Charleston West Virginia Economic Development

Discussions on Economic and Community Development in West Virginia and the Charleston MSA as well as issues of the Charleston Regional Chamber of Commerce.

Monday, November 26, 2007

Neighborhoods can build prosperity
by Dan Foster
Appeared in The Charleston Gazette on November 25, 2007

National polls show that confidence in our democracy and our government is near an all-time low. Despite this oversimplified perception of the national mood, what is really intriguing is that, according to a recent article in Time magazine, volunteerism and civic participation since the 1970s are near all-time highs.

Amazingly, it appears that more and more Americans realize that doing good often brings them more satisfaction than doing well financially. We have seen this in response to major disasters like Katrina, but more so near to home in our own cities and towns.

In addition to many opportunities to help individuals or families in need, volunteers can also provide for the common welfare. Whether it is working with kids, service to our growing elderly population, helping at a church dinner, building houses with Habitat for Humanity, or serving on a nonprofit board, the possibilities for making a difference are unlimited. Yet one of the most fulfilling and valuable options, in my opinion, is participation in a community development organization.

An exciting, livable community is a thing of beauty and a boon to the economy. Cities, both large and small, that have been successful are those that have created vibrant, culturally fascinating neighborhoods and downtowns. Several large cities come to mind such as Pittsburgh, Chicago and Boston, but even smaller ones like Richmond, Asheville and Little Rock are also notable.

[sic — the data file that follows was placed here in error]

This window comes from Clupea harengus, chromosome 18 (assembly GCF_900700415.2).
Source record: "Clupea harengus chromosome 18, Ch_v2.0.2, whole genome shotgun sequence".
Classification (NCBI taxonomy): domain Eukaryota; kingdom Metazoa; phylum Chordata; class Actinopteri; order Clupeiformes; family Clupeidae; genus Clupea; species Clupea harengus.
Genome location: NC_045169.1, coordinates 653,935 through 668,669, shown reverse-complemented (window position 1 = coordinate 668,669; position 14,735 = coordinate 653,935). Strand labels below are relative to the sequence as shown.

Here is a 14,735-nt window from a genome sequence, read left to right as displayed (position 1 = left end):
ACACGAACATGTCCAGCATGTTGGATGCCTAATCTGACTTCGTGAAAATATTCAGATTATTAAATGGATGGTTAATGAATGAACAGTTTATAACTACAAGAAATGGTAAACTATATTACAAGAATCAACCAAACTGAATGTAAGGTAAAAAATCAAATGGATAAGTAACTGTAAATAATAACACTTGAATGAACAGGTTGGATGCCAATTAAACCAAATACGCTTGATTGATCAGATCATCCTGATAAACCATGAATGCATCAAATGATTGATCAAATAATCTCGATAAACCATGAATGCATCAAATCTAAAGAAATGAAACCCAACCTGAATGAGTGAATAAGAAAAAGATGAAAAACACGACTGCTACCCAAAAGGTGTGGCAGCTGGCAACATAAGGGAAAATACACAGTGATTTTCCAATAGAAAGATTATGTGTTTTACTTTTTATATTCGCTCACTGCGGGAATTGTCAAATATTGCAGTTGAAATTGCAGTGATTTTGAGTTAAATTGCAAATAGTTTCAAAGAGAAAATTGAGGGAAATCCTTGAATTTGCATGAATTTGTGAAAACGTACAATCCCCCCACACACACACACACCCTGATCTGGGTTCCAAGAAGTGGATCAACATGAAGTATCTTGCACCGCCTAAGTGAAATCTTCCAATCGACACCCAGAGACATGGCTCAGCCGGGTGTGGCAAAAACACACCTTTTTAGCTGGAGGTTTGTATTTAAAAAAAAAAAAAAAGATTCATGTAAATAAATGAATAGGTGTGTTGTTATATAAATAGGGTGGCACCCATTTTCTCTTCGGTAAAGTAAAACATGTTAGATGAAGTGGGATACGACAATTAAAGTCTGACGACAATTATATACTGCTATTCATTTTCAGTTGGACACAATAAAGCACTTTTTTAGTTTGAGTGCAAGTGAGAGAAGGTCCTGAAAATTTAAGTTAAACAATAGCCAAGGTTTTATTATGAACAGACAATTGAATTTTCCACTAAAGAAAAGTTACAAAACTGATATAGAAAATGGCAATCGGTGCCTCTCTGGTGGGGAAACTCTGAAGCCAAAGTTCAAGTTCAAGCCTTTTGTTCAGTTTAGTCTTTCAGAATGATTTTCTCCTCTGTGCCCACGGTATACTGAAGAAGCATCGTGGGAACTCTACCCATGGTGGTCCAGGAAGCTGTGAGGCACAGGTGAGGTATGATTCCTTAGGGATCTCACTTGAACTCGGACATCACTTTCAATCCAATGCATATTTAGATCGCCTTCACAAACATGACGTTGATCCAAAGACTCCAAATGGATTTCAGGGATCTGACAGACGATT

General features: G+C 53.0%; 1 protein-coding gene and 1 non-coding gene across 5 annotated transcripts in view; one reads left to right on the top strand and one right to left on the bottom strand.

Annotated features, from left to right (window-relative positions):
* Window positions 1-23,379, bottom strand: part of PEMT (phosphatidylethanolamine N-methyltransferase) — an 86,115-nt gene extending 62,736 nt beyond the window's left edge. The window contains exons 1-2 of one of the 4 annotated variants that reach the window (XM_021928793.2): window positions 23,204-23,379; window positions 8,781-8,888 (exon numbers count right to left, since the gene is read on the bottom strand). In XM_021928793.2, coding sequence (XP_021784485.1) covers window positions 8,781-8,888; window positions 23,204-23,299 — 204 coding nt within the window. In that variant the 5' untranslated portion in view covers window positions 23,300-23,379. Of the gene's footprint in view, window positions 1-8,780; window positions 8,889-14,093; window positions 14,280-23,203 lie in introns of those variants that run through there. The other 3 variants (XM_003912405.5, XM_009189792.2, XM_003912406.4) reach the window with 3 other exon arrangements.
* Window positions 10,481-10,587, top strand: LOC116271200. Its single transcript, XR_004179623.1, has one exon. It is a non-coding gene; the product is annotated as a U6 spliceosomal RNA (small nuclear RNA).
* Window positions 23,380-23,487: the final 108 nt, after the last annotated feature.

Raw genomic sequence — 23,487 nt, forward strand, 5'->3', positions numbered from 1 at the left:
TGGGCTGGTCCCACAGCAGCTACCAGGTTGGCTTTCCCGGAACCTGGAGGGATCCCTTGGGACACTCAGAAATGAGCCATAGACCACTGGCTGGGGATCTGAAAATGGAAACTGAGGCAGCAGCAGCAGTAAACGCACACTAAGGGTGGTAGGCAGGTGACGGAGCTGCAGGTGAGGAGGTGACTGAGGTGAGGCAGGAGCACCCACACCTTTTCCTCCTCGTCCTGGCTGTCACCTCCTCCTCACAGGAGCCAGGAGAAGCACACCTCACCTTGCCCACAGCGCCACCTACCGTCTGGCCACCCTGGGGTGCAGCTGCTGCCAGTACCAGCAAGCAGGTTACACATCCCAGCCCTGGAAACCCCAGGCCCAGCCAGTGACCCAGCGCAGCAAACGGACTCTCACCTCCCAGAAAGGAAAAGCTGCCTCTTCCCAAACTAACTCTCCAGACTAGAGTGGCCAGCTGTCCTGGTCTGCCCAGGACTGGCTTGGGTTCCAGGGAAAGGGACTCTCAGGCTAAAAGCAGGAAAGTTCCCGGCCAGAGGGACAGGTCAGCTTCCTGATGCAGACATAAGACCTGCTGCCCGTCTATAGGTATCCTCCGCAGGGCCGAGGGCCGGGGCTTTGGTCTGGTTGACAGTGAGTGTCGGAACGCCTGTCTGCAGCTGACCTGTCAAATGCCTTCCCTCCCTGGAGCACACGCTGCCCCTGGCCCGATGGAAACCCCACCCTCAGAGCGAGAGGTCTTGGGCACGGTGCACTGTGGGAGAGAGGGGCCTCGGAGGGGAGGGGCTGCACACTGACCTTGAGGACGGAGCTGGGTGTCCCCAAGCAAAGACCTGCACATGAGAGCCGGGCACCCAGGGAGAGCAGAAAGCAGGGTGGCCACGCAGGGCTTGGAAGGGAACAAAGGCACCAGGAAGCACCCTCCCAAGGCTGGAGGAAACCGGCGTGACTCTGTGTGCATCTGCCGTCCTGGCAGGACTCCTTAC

It’s not unrealistic to think that Charleston and other West Virginia locales could ultimately get the same recognition. In fact, Charleston was listed in the top five places for “empty nesters” in a recent survey, and Fayetteville was tapped last year as one of the top 10 “coolest small towns in America” in Budget Travel Magazine.

I am a West Virginian by choice, having arrived in Charleston almost 29 years ago. This state and city have long been known for friendliness of their people, but I appreciate even more the extraordinary quality of life we have here. We may not have exponential growth, but booming growth can be both a blessing and a curse.

As advocates for “Create West Virginia” have declared: “Our vision is not to try and replicate what others have done. It’s to forge a dynamic new West Virginia that is rooted in what has always made West Virginia great. It’s the combination of the simple beauty of our surroundings and the soulful strength of our unique history in which we can use 21st-century tools to share our strengths with the world, and to invite them to share with us.”

Although the Charleston Renaissance Corporation has existed for 25 years in one form or another and greatly affected development in our downtown after the opening of the Town Center in 1983, the rebirth of some of our residential neighborhoods began only in the last few years. Civic activists leading these projects, inspired by Mayor Danny Jones, hope to create a sense of tradition, an aura of cultural uniqueness, the feeling of self-sufficiency, as well as a belief that we’re all in this together. These strategies strive to augment the number of successful business owners, increase home ownership, improve public safety, enhance residential and commercial property values, and attract others to be a part of the community.